Why Bitcoin Terrifies Big Banks | Interview with Andreas Antonopoulos

Abby Martin speaks with Andreas Antonopoulos, founder of Root Eleven and co-host of let’s Talk Bitcoin, discussing how Bitcoin works, and why it’s so important to have a decentralized system of money.

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Abby Martin

Abby Martin

Creator at The Empire Files
Creator The Empire Files on teleSUR, Founder Media Roots, BOD Project Censored & Former Host Breaking the Set
Abby Martin

3 Comments on "Why Bitcoin Terrifies Big Banks | Interview with Andreas Antonopoulos"

  1. Liam_McGonagle | Feb 1, 2014 at 10:26 am |

    I think Abby needs to do another interview with this guy. She missed several of the most important questions, and totally glossed over some messy realities altogether.

    First of all, she never asked Antonopolous to compare the bitcoin model to traditional commercial money, and its inherent risks and benefit.

    Abby doesn’t seem to be aware that a decentralized model of money far pre-dates the government issued or regulated models prevalent today. Indeed, the invention of government mediated currencies is a direct result of the frequent depressions that the inefficient allocation of capital inherent in the old decentralized model.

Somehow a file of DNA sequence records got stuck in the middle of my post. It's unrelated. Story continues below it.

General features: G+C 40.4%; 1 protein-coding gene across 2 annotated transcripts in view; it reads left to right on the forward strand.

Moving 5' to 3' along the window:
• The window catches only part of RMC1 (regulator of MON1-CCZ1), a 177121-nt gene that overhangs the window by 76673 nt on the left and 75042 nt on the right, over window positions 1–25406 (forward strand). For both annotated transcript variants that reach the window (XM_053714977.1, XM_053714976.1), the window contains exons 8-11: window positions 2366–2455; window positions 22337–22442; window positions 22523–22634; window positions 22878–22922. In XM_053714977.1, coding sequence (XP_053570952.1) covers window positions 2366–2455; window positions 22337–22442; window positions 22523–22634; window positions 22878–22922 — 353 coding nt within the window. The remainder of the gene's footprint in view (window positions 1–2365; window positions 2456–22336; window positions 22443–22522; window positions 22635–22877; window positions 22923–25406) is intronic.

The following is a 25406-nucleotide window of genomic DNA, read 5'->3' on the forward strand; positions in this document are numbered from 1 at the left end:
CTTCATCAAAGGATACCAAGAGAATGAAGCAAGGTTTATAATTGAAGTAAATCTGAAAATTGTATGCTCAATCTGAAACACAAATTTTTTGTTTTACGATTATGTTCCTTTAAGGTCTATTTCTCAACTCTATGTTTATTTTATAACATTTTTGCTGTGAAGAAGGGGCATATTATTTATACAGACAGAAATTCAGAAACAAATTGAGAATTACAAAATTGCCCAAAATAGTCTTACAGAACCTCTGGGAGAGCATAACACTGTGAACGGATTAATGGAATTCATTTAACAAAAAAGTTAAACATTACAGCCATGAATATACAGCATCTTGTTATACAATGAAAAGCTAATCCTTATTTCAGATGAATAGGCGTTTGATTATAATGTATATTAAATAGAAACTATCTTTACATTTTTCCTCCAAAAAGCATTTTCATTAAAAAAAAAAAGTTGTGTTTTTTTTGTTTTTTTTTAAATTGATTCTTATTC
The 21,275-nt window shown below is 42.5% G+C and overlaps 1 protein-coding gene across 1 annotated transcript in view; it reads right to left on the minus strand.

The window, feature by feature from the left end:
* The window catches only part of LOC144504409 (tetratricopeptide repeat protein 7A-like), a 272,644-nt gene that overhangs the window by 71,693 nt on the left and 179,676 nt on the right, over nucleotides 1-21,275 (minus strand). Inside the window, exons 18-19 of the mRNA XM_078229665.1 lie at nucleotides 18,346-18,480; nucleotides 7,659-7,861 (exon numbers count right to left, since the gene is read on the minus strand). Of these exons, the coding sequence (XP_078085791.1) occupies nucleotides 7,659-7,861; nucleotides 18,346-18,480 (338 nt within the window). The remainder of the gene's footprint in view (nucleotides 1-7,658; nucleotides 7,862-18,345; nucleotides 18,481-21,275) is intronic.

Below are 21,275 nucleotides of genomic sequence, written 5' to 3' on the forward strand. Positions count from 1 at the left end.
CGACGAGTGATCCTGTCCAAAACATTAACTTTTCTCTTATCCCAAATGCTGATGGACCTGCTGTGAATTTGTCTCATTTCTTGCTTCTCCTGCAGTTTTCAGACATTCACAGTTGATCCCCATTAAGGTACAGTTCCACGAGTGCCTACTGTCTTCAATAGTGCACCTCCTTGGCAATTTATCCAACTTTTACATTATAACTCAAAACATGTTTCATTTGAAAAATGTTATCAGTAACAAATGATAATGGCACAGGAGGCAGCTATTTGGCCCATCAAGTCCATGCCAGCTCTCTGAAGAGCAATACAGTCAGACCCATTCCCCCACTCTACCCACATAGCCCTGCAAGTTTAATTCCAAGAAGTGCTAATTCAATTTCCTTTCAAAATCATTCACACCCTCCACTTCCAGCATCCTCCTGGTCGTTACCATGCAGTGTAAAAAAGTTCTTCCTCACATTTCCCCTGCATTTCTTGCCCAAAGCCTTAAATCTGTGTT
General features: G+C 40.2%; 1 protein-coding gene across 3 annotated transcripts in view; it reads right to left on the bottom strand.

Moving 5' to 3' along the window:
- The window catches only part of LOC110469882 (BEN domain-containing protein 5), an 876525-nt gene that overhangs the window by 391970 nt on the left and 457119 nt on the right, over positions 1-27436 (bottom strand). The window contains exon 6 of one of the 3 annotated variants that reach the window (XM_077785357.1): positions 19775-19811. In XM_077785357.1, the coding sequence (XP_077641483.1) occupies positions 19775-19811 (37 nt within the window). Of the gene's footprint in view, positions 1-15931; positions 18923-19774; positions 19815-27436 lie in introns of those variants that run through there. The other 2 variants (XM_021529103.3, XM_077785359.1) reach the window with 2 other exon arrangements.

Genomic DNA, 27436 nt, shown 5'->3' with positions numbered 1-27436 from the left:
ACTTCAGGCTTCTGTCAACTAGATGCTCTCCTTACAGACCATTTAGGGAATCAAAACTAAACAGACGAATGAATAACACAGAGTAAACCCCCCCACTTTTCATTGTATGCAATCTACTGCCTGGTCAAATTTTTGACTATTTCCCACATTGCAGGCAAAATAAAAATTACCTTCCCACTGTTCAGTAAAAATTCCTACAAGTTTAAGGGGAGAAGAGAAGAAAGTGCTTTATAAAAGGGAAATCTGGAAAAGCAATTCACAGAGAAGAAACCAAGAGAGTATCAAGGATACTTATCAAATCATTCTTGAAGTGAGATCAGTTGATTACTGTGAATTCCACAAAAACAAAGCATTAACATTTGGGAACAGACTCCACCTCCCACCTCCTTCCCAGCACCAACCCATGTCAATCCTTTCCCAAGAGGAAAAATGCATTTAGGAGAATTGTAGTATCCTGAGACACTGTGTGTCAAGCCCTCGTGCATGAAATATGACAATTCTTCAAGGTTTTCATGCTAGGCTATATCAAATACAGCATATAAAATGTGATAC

Granted, the transnational character of Bitcoin at least partially mitigates against the inefficiencies imposed by the geographic fragmentation of the old, bank-centered model. But what of the risk of industry concentrations? What of the risk to civil rights and local community interests by radically de-coupling the political and monetary authorities? And what is the legal structure that governs fundamental productive assets that provide Bitcoin its value?

    Abby needs to do a much better job than this. This amounted to little more than an advert for Bitcoin.

    • I came to see the depressions as a litmus test for whether or not real productive capacity is being retained. As it stands now, we do seem to prevent them, but only in the sense that we pass the buck. Some people miserably fail, and some people extraordinarily succeed(and therefore its renamed a “recession”). Depressions had everyone at LEAST share in the failure, giving us some incentive to support or at least vet the weakest of people to maintain prosperity. Depressions also allow the chaos to break through to allow transformative (r?)evolution whether top down(new deal) or otherwise. But of course it also increases the probability of wars…

  2. I really contest the idea that nature does not produce heirarchical systems.

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